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Since it first commanded world attention in 1997, “haze” — an ugly smog created by fires — has become a regular feature of the Southeast Asian environment. A new United Nations report identifies the grimy acid cocktail as a major health hazard for that region and the world. It is killing millions and changing weather patterns. This is no longer solely Southeast Asia’s problem. Fortunately, it can be stopped. Unfortunately, however, governments have shown little inclination to take action.

According to the study by the United Nations Environment Program, which was prepared for the World Summit on Sustainable Development that will be held later this month in Johannesburg, South Africa, the “Asian brown cloud” is worse than anyone imagined. The report, the work of more than 200 scientists who studied haze from 1995 to 2000, concludes that a 3 km-thick blanket of pollution is changing weather patterns, causing disease and threatening agriculture and economic growth. It is capable of reducing the solar energy that reaches the Earth’s surface, altering the Asian monsoon, reducing harvests and causing respiratory diseases that are killing as many as 1 million people a year. Moreover, explains Dr. Klaus Toepfer, director of the study, this is not just an Asian problem: “A pollution parcel like this can travel half way around the globe in a week.”

The cause of the haze is plain: human activity. In Southeast Asia, the culprits are loggers who set forest fires to clear plantation land. After the first bout in 1997, governments in the region promised to crack down on offenders. Two months ago they signed a pact to give government efforts teeth. It has had little impact: Forest fires are already burning across Borneo, and Southeast Asia is bracing for another smoggy summer.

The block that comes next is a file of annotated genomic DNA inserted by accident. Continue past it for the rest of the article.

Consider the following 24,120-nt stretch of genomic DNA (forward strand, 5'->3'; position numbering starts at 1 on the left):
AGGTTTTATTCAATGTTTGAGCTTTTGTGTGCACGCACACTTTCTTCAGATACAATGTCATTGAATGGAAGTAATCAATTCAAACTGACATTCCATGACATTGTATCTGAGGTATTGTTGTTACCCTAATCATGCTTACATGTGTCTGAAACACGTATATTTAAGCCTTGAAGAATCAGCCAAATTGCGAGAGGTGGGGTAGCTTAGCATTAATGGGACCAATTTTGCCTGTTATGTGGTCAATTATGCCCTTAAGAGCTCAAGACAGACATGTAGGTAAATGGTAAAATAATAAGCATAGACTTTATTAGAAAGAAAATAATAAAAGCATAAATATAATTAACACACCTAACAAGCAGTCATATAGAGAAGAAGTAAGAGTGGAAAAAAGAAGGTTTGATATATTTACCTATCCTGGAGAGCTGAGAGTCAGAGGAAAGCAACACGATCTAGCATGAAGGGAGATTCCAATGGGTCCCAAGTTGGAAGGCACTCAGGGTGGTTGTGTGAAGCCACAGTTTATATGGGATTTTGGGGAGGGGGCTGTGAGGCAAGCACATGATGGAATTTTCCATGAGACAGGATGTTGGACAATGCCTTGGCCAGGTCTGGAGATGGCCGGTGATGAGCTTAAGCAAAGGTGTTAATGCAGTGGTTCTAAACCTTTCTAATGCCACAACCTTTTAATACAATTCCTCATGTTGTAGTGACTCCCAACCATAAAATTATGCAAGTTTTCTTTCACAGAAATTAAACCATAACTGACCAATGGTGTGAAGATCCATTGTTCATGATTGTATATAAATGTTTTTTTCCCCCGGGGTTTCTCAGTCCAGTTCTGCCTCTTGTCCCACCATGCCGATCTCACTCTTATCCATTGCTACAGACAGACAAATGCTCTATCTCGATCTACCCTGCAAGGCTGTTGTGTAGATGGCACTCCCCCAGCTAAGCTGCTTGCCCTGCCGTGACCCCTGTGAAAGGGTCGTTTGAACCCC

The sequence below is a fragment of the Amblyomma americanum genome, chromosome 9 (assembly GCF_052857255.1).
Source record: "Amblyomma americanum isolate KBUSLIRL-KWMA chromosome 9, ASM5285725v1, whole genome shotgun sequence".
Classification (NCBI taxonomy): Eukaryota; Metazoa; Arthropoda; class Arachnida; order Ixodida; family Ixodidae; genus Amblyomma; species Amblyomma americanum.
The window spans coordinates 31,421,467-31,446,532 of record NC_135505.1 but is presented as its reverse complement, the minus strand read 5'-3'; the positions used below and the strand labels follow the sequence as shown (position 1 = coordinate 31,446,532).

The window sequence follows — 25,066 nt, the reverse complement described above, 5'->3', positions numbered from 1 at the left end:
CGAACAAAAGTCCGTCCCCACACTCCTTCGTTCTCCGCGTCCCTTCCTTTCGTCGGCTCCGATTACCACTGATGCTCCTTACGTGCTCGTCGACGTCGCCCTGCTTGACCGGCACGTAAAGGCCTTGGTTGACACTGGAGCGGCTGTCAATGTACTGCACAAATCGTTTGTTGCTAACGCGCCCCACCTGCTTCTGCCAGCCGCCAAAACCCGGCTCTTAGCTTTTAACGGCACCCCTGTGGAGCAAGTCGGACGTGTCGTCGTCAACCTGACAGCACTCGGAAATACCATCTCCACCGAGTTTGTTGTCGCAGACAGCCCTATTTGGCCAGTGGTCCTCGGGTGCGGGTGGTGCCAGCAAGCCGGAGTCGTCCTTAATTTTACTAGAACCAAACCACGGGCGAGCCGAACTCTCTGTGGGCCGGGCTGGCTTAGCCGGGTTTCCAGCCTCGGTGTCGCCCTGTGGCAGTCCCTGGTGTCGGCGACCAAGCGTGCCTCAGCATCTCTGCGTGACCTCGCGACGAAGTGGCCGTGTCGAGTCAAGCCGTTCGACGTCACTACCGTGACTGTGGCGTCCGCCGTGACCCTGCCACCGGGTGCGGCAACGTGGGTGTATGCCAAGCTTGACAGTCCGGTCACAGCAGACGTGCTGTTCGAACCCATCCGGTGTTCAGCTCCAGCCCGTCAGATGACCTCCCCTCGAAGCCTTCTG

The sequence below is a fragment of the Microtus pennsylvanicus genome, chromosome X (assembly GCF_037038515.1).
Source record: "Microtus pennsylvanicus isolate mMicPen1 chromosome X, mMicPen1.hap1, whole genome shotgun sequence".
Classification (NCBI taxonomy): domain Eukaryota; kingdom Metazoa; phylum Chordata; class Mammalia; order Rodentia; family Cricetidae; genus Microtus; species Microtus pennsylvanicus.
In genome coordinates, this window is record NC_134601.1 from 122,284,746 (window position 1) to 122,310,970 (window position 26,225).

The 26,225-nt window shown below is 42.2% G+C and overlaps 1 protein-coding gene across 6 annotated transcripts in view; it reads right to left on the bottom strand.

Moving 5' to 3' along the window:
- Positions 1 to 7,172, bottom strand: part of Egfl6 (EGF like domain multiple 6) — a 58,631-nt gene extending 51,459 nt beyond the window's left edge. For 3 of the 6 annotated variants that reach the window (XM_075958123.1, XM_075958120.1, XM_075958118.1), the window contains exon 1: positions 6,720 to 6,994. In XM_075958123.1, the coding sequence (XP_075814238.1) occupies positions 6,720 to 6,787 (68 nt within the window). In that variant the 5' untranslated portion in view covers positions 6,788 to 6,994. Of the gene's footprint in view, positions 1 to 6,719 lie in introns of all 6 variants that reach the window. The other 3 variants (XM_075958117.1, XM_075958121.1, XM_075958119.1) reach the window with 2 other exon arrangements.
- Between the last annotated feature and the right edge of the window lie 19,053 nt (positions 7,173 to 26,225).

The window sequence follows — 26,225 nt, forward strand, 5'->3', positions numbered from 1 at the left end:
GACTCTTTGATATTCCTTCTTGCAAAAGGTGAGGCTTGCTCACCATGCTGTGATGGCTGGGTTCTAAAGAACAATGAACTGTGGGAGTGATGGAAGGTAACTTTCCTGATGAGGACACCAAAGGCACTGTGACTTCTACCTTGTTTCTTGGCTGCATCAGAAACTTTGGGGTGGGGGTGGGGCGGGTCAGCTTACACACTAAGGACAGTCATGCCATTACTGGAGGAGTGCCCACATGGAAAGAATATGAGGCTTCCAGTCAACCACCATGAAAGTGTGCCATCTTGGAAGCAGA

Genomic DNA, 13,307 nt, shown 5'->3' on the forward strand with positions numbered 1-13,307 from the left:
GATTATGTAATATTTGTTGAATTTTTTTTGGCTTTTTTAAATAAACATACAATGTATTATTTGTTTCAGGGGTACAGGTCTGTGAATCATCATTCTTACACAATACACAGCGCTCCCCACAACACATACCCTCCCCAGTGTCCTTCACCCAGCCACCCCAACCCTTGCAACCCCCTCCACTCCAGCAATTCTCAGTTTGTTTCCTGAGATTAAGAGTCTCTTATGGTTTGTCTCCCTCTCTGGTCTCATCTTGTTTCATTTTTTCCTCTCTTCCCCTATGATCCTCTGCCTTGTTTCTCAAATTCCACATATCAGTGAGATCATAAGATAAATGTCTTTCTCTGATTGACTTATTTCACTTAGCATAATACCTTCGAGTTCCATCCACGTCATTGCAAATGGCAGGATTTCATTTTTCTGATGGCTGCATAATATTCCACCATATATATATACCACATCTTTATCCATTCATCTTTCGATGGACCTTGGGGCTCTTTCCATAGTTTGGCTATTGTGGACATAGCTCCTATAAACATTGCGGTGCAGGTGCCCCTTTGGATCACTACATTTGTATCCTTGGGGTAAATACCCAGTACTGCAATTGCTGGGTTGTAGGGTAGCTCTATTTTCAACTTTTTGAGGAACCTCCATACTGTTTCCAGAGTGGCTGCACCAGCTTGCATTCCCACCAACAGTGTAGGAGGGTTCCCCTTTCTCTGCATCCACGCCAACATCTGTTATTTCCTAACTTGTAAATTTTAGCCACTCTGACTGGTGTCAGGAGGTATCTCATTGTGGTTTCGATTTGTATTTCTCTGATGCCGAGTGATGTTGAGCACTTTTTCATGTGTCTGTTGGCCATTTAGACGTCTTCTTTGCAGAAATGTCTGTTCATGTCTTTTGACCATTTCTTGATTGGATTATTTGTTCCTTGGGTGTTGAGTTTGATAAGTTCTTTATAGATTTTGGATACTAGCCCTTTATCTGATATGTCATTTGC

The scale of the problem is astounding. Researchers estimate that about 1.7 billion tons of carbon were released from Borneo peat bogs during the 1997 fires, an amount equivalent to almost one-third of the global emissions released that year through the burning of fossil fuels. Nor is the Southeast Asian situation unique. The UNEP study concludes that as many as 500,000 premature deaths a year in India are caused by air pollution from stoves and cooking fires. In developing countries, industry, once fingered as a main source of the smog, now appears to be less of a concern than the burning of biomass products such as dung.

The harm does not stop there. The cloud of pollution cuts the amount of sunlight reaching the ground and oceans by 10 to 15 percent, causing land and water temperatures to drop and the atmosphere to grow warmer. As a result, the monsoon rains have been altered: There is more rain and floods in some areas — Bangladesh, Nepal and northeastern India — and less in Pakistan and northwestern India. All of this affects crop yields; one report estimates the haze may be reducing India’s winter rice harvest by 10 percent.

UNEP concedes that there are still many unknowns, but the research provides the basis for important conclusions. First, the problem is much more complex than has been acknowledged. The relationship between human activity and climate change needs to be assessed at a much lower level. Analysis that focuses only on industry will overlook important contributors to this phenomenon. Second, the problem is worldwide, not regional. It was assumed that only greenhouse gases had a global impact. It is now clear that microscopic, suspended particles — known as aerosols — also travel the globe.

Global solutions are in order. The most obvious candidate is the Kyoto Protocol, which is designed to cut greenhouse gas emissions worldwide. Unfortunately, several developed countries, most notably the United States, have refused to endorse the treaty. There needs to be a resumption of diplomatic efforts to ensure compliance.

The UNEP research confirms that developing countries must do their part as well. Developed countries argued during the Kyoto negotiations that developing economies got a free ride in the Kyoto talks; that argument has now been validated. With Asia’s population set to top 5 billion in the next 30 years, concerted efforts to control all greenhouse gas emissions and contributions to the haze problem are needed. That requires cooperation between developed and developing economies to defray the costs of switching to cleaner energy sources. More research is also needed to develop better models of global and regional climate change. But, as the UNEP study makes clear, research must not become a substitute for action. Doubt no longer exists concerning the negative impact human activity is having on the Earth’s climate. The longer we wait, the worse the damage will become.

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